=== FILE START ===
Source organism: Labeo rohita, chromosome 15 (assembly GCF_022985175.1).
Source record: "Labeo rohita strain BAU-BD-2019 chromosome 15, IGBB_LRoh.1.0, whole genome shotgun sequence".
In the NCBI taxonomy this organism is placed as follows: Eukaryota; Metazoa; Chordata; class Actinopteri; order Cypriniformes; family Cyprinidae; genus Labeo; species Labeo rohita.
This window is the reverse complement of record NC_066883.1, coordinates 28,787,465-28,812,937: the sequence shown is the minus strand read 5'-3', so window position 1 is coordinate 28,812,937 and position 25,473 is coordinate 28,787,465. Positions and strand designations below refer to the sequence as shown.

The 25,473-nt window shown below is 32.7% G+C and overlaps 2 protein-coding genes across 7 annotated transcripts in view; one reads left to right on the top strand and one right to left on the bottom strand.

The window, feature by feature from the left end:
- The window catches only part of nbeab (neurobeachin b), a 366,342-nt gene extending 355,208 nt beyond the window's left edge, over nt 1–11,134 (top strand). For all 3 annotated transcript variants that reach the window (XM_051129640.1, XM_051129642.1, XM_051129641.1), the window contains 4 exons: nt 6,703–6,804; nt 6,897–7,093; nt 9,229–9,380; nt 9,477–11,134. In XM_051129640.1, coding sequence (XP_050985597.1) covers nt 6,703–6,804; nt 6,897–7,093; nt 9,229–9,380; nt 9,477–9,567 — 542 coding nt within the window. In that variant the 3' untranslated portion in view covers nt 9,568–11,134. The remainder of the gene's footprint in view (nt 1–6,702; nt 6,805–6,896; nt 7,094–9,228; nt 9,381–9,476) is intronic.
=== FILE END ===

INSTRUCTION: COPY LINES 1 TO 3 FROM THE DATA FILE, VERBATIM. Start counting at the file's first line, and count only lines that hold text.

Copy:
Source organism: Labeo rohita, chromosome 15 (assembly GCF_022985175.1).
Source record: "Labeo rohita strain BAU-BD-2019 chromosome 15, IGBB_LRoh.1.0, whole genome shotgun sequence".
In the NCBI taxonomy this organism is placed as follows: Eukaryota; Metazoa; Chordata; class Actinopteri; order Cypriniformes; family Cyprinidae; genus Labeo; species Labeo rohita.